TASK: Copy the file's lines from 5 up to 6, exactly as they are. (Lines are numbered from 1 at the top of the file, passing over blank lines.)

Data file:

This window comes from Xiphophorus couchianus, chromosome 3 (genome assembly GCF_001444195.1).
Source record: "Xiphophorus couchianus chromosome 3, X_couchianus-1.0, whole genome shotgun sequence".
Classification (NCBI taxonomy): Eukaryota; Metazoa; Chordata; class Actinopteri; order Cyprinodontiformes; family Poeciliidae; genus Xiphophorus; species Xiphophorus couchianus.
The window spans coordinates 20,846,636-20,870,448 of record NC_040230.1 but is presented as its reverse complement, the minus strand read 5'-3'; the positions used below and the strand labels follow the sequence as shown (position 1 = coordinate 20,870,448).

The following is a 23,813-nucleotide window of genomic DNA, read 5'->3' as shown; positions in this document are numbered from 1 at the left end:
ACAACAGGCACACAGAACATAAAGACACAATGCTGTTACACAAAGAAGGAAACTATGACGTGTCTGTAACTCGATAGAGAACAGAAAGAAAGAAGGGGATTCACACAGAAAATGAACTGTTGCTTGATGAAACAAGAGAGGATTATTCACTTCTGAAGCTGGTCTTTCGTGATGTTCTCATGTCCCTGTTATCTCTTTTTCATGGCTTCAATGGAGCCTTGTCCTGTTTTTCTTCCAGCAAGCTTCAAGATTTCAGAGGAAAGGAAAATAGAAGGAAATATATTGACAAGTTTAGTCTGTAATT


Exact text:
The following is a 23,813-nucleotide window of genomic DNA, read 5'->3' as shown; positions in this document are numbered from 1 at the left end:
ACAACAGGCACACAGAACATAAAGACACAATGCTGTTACACAAAGAAGGAAACTATGACGTGTCTGTAACTCGATAGAGAACAGAAAGAAAGAAGGGGATTCACACAGAAAATGAACTGTTGCTTGATGAAACAAGAGAGGATTATTCACTTCTGAAGCTGGTCTTTCGTGATGTTCTCATGTCCCTGTTATCTCTTTTTCATGGCTTCAATGGAGCCTTGTCCTGTTTTTCTTCCAGCAAGCTTCAAGATTTCAGAGGAAAGGAAAATAGAAGGAAATATATTGACAAGTTTAGTCTGTAATT